"Exhaust system back pressure as a result of restrictive mufflers, catalytic converters and multiple sharp bends in the exhaust system can be severely detrimental to good torque and power. Exhaust pumping losses caused by restrictive exhaust back pressure can be substantial in some applications and the problem increases dramatically with engine speed. Performance camshafts are also rendered less effective because back pressure typically negates any improved cylinder scavenging during the overlap period. The Catch 22 with exhaust systems is your own personal comfort with the sound level of the mufflers. You can run mufflers with virtually no restriction, but the drone may drive you crazy the first time you take a 100 mile trip. The best approach for most moderate street engines is to complement all the other torque building efforts you have applied by using a small tube header with at least 2.5-inch diameter exhaust pipes and the least restrictive muffler you can stand relative to sound levels. A crossover tube to balance the pulses from each cylinder bank can help smooth the sound a bit and it may add a very slight amount of torque depending on the rest of the application. It is usually worthwhile. "

Here is also one on cold air

"Finally, anything you can do to enhance air flow into the engine at cooler temperatures will be good for torque and horsepower across the entire rpm band. Remotely sourced inlet air is almost always cleaner and cooler than engine compartment air. Use an aluminum intake manifold with the carburetor exhaust heat blocked off. Manifolds with runner separated from the valley keep the charge cooler and thus denser. Duct your air from outside the car and keep the ducting insulated from engine compartment heat. Make your inlet ducting at least 4 inches in diameter or larger and keep the path as short and unrestricted as possible. Be sure to duct the air through a high flow air filter prior to entering the carburetor. These simple modifications can increase torque on the order of one to three percent and they will also increase power at high engine speeds due to unrestricted airflow and a cooler charge. "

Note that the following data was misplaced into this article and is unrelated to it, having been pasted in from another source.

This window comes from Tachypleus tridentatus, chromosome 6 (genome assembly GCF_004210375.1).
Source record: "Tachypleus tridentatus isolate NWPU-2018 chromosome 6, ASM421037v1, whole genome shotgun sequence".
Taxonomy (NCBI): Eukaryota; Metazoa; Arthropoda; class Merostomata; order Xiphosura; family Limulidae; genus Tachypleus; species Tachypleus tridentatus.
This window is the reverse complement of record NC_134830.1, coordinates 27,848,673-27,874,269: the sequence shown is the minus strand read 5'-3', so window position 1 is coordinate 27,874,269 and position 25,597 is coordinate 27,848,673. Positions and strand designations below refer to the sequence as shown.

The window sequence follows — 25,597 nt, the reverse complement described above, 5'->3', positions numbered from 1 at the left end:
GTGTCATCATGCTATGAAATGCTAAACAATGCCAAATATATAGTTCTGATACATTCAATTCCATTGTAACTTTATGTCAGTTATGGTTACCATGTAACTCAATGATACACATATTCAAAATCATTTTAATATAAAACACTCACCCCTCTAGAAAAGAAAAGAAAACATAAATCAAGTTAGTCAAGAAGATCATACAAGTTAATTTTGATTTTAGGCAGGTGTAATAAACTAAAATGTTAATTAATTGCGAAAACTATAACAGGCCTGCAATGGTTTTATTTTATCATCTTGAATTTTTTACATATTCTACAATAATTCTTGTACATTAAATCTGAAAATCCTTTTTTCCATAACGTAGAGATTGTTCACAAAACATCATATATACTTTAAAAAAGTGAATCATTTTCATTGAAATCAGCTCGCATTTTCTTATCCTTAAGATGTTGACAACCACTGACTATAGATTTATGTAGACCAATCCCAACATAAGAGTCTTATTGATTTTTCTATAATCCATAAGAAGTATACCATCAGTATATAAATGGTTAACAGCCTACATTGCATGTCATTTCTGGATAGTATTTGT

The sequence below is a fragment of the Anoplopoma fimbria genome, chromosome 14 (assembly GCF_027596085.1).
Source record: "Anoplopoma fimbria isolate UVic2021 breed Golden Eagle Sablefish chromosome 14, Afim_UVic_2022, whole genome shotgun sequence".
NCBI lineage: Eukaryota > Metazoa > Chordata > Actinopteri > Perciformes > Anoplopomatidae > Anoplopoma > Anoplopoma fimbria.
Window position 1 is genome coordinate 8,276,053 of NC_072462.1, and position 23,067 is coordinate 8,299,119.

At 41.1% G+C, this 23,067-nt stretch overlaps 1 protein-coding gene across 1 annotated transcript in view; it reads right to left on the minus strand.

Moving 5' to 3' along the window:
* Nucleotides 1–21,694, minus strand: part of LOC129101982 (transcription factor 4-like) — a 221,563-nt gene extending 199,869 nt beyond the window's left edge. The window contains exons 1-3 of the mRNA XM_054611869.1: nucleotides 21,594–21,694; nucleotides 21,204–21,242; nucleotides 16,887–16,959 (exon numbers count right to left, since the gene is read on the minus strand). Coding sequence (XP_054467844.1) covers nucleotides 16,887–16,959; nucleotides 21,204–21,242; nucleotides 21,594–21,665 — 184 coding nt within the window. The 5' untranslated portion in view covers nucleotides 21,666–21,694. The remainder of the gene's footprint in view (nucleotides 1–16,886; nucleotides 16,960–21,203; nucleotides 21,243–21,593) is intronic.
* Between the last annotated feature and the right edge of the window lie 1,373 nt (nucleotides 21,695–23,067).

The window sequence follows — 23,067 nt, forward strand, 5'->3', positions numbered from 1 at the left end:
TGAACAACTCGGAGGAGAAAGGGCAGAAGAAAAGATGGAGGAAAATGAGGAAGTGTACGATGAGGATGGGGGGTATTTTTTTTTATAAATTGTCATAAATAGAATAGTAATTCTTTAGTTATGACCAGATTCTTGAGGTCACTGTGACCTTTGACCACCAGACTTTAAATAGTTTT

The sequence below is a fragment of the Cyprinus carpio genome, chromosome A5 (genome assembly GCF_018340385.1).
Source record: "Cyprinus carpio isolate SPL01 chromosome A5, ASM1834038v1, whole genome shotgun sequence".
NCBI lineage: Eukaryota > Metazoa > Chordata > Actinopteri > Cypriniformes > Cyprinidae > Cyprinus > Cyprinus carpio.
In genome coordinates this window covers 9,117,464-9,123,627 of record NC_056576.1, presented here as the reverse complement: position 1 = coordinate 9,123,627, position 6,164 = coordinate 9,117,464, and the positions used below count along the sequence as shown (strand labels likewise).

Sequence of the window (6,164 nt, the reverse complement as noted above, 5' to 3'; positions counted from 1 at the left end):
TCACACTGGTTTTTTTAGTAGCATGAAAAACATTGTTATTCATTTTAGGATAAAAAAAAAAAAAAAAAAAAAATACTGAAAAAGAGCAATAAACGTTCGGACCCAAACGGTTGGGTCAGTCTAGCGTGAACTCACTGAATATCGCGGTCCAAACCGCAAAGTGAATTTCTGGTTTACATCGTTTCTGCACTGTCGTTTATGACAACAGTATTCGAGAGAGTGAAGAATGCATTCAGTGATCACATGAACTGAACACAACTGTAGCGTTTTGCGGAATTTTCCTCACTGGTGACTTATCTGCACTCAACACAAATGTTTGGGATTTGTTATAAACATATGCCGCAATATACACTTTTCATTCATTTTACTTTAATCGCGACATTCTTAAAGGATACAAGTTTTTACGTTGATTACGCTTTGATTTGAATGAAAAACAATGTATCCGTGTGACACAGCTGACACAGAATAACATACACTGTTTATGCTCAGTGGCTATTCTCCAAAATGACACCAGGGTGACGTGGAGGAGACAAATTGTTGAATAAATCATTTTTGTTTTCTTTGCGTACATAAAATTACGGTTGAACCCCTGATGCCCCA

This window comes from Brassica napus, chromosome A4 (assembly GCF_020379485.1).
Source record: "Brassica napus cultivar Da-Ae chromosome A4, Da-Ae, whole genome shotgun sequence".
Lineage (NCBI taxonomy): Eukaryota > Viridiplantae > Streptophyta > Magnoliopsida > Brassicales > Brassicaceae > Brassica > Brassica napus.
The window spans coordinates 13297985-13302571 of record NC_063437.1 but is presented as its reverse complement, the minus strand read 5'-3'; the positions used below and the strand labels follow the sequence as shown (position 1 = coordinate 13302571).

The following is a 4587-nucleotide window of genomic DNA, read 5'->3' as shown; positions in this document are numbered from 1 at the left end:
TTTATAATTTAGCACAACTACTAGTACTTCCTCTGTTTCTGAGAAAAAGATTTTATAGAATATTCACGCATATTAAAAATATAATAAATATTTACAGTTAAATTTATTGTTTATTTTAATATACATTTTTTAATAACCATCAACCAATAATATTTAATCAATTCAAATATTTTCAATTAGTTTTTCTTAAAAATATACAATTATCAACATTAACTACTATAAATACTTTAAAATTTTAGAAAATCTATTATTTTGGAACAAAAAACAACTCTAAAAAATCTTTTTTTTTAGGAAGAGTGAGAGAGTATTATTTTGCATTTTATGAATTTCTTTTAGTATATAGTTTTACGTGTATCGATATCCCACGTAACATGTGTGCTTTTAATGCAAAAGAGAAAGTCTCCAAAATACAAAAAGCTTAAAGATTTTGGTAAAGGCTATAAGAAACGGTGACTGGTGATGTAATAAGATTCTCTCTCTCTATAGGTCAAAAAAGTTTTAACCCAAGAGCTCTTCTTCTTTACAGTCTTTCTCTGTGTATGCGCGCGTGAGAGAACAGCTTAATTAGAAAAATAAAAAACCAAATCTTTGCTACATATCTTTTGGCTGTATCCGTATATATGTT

I understand that engineers are not trying to make the minivan a sport vehicle, which isn't what I'm trying to do either. I'm trying to make it more fuel friendly at normal driving and a little added extra power when getting on it doesn't hurt either. Engineers are usually too driven by cost. I'm guessing being it's a minivan, they targeted a soccer mom and thought they would want a quite vehicle, and traded off better fuel economy for that purpose.
 

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'04 Kia Sedona EX, '10 MBZ C300 Sport, 1.3KW Electric GoCart
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Last night I changed my oil on my '04 and I remembered this post. The reverse "y" connection between the left/right exhaust manifolds seems to be there because of an assembly issue. The motor is probably installed with the lower level exhaust components all ready mounted to the engine. I see the "extra" room you are referring to under the van. You could probably get everything cut off and custom pipes made.

On last thought, the "Y" connection that makes the backwards bend may be there to match the exhaust tube lengths between the left/right engine banks. Equal tube length headers for American V8 engines look strange sometimes for this very reason.